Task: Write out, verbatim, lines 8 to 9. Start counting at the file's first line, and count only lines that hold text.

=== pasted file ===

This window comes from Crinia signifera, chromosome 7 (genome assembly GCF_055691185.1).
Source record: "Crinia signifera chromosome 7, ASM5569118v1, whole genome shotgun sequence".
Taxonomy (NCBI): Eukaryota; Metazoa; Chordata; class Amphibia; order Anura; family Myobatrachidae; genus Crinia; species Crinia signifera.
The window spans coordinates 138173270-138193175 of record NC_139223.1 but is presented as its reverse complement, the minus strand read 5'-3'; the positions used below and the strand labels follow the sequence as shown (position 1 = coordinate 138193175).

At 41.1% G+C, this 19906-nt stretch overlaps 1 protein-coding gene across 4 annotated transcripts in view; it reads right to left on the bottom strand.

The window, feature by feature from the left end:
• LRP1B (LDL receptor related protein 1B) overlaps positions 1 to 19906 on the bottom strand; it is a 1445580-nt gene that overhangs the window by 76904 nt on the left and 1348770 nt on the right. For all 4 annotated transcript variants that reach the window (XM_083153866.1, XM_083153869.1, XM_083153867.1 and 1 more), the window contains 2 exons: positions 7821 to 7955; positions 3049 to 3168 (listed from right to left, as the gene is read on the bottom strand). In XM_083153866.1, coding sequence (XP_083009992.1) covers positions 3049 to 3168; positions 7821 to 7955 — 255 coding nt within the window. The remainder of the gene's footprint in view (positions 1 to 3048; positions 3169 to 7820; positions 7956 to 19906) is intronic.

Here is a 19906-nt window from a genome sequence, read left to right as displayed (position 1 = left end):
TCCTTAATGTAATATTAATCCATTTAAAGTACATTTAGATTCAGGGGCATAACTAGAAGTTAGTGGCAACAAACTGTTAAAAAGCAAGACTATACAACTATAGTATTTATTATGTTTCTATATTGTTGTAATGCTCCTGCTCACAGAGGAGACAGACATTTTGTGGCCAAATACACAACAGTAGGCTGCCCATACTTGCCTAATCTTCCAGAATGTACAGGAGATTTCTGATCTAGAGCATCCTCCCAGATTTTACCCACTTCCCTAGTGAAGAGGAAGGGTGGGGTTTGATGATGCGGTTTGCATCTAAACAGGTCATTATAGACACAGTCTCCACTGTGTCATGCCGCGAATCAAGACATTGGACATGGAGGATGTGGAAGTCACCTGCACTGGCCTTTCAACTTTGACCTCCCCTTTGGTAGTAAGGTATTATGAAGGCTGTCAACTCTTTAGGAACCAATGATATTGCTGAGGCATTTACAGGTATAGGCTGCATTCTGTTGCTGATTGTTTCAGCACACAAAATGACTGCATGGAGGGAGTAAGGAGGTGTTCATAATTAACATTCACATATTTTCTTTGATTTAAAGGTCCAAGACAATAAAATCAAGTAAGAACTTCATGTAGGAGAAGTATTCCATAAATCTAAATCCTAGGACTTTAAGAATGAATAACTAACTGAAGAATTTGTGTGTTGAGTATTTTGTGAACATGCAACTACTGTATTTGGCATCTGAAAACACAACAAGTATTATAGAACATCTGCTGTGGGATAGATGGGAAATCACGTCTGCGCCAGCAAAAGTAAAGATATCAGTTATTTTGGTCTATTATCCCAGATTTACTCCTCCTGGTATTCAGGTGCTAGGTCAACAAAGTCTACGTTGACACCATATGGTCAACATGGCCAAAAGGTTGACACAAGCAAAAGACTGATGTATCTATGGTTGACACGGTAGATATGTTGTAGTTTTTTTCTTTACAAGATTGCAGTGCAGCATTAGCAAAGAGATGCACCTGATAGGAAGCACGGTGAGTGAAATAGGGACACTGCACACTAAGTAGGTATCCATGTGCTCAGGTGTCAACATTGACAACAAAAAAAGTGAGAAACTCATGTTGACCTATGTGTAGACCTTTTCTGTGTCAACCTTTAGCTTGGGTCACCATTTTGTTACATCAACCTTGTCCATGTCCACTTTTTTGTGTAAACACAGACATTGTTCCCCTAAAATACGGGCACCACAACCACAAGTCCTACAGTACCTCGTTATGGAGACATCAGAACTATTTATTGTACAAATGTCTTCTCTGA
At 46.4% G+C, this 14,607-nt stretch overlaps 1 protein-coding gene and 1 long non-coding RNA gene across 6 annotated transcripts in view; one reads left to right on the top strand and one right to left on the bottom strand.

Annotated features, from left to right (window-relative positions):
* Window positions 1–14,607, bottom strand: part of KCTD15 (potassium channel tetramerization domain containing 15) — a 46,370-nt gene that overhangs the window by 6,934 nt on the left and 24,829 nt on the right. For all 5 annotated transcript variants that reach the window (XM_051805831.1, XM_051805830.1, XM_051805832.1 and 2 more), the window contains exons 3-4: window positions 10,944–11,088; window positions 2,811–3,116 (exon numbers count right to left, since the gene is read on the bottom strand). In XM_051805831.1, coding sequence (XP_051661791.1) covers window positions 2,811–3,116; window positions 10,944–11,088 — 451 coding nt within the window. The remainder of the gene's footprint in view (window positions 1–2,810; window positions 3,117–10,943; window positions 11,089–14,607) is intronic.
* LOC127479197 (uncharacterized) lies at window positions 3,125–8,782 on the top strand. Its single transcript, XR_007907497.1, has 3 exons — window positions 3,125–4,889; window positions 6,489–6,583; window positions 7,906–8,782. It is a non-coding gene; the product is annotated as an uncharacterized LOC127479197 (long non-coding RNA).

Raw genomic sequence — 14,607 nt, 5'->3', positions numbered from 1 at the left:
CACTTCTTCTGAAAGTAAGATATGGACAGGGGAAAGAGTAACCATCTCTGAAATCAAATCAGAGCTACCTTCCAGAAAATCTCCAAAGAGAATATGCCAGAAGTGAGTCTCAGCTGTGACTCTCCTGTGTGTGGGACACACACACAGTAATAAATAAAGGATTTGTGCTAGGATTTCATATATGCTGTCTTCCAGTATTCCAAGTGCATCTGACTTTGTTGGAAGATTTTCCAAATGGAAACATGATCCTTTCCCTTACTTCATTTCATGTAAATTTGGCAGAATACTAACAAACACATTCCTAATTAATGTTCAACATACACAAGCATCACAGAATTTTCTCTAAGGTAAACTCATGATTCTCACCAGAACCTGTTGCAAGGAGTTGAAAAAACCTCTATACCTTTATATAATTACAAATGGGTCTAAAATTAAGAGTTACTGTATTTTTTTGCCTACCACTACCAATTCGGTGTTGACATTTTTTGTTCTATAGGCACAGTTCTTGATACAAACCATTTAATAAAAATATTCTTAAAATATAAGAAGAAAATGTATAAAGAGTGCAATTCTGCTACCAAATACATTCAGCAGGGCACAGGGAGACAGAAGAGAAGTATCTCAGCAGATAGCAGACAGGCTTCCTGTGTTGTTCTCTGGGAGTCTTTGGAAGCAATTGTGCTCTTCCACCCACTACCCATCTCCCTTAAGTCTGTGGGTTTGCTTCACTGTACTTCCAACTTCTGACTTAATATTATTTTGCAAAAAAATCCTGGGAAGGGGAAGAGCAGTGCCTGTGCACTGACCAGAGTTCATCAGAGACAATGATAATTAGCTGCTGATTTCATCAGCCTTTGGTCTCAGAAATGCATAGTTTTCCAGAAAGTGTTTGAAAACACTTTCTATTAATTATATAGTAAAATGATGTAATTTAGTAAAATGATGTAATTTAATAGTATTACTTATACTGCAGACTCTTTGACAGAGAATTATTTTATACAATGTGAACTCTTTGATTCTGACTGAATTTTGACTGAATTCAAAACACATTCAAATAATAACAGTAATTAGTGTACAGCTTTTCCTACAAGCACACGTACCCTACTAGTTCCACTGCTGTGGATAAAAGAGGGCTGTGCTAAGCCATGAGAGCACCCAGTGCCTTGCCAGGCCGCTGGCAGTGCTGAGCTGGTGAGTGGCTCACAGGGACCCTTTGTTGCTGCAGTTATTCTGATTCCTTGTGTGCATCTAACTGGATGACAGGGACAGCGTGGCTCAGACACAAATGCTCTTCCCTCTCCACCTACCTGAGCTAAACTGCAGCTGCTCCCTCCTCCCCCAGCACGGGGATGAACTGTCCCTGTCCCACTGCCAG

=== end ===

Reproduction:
Here is a 19906-nt window from a genome sequence, read left to right as displayed (position 1 = left end):
TCCTTAATGTAATATTAATCCATTTAAAGTACATTTAGATTCAGGGGCATAACTAGAAGTTAGTGGCAACAAACTGTTAAAAAGCAAGACTATACAACTATAGTATTTATTATGTTTCTATATTGTTGTAATGCTCCTGCTCACAGAGGAGACAGACATTTTGTGGCCAAATACACAACAGTAGGCTGCCCATACTTGCCTAATCTTCCAGAATGTACAGGAGATTTCTGATCTAGAGCATCCTCCCAGATTTTACCCACTTCCCTAGTGAAGAGGAAGGGTGGGGTTTGATGATGCGGTTTGCATCTAAACAGGTCATTATAGACACAGTCTCCACTGTGTCATGCCGCGAATCAAGACATTGGACATGGAGGATGTGGAAGTCACCTGCACTGGCCTTTCAACTTTGACCTCCCCTTTGGTAGTAAGGTATTATGAAGGCTGTCAACTCTTTAGGAACCAATGATATTGCTGAGGCATTTACAGGTATAGGCTGCATTCTGTTGCTGATTGTTTCAGCACACAAAATGACTGCATGGAGGGAGTAAGGAGGTGTTCATAATTAACATTCACATATTTTCTTTGATTTAAAGGTCCAAGACAATAAAATCAAGTAAGAACTTCATGTAGGAGAAGTATTCCATAAATCTAAATCCTAGGACTTTAAGAATGAATAACTAACTGAAGAATTTGTGTGTTGAGTATTTTGTGAACATGCAACTACTGTATTTGGCATCTGAAAACACAACAAGTATTATAGAACATCTGCTGTGGGATAGATGGGAAATCACGTCTGCGCCAGCAAAAGTAAAGATATCAGTTATTTTGGTCTATTATCCCAGATTTACTCCTCCTGGTATTCAGGTGCTAGGTCAACAAAGTCTACGTTGACACCATATGGTCAACATGGCCAAAAGGTTGACACAAGCAAAAGACTGATGTATCTATGGTTGACACGGTAGATATGTTGTAGTTTTTTTCTTTACAAGATTGCAGTGCAGCATTAGCAAAGAGATGCACCTGATAGGAAGCACGGTGAGTGAAATAGGGACACTGCACACTAAGTAGGTATCCATGTGCTCAGGTGTCAACATTGACAACAAAAAAAGTGAGAAACTCATGTTGACCTATGTGTAGACCTTTTCTGTGTCAACCTTTAGCTTGGGTCACCATTTTGTTACATCAACCTTGTCCATGTCCACTTTTTTGTGTAAACACAGACATTGTTCCCCTAAAATACGGGCACCACAACCACAAGTCCTACAGTACCTCGTTATGGAGACATCAGAACTATTTATTGTACAAATGTCTTCTCTGA